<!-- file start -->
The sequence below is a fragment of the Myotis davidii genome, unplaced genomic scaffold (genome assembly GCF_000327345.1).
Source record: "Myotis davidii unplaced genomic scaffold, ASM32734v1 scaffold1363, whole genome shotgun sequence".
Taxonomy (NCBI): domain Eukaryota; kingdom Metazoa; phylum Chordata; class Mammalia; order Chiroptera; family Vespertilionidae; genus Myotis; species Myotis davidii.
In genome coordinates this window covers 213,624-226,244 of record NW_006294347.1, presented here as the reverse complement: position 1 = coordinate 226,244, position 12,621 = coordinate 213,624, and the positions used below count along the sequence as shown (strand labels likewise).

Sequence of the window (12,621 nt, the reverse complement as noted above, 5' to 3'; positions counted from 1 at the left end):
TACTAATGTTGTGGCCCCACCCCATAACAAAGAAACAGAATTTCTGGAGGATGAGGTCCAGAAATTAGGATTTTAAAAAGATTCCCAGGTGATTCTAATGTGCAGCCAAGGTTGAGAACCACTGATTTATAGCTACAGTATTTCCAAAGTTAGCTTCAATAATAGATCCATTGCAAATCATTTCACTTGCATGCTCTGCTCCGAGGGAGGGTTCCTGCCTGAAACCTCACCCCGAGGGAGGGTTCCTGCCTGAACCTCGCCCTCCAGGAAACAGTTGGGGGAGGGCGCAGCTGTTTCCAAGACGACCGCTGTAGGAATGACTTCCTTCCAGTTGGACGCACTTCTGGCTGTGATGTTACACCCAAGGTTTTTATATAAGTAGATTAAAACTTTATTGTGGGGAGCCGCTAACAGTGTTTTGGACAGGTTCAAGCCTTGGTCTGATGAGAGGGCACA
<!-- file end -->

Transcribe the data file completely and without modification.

The sequence below is a fragment of the Myotis davidii genome, unplaced genomic scaffold (genome assembly GCF_000327345.1).
Source record: "Myotis davidii unplaced genomic scaffold, ASM32734v1 scaffold1363, whole genome shotgun sequence".
Taxonomy (NCBI): domain Eukaryota; kingdom Metazoa; phylum Chordata; class Mammalia; order Chiroptera; family Vespertilionidae; genus Myotis; species Myotis davidii.
In genome coordinates this window covers 213,624-226,244 of record NW_006294347.1, presented here as the reverse complement: position 1 = coordinate 226,244, position 12,621 = coordinate 213,624, and the positions used below count along the sequence as shown (strand labels likewise).

Sequence of the window (12,621 nt, the reverse complement as noted above, 5' to 3'; positions counted from 1 at the left end):
TACTAATGTTGTGGCCCCACCCCATAACAAAGAAACAGAATTTCTGGAGGATGAGGTCCAGAAATTAGGATTTTAAAAAGATTCCCAGGTGATTCTAATGTGCAGCCAAGGTTGAGAACCACTGATTTATAGCTACAGTATTTCCAAAGTTAGCTTCAATAATAGATCCATTGCAAATCATTTCACTTGCATGCTCTGCTCCGAGGGAGGGTTCCTGCCTGAAACCTCACCCCGAGGGAGGGTTCCTGCCTGAACCTCGCCCTCCAGGAAACAGTTGGGGGAGGGCGCAGCTGTTTCCAAGACGACCGCTGTAGGAATGACTTCCTTCCAGTTGGACGCACTTCTGGCTGTGATGTTACACCCAAGGTTTTTATATAAGTAGATTAAAACTTTATTGTGGGGAGCCGCTAACAGTGTTTTGGACAGGTTCAAGCCTTGGTCTGATGAGAGGGCACA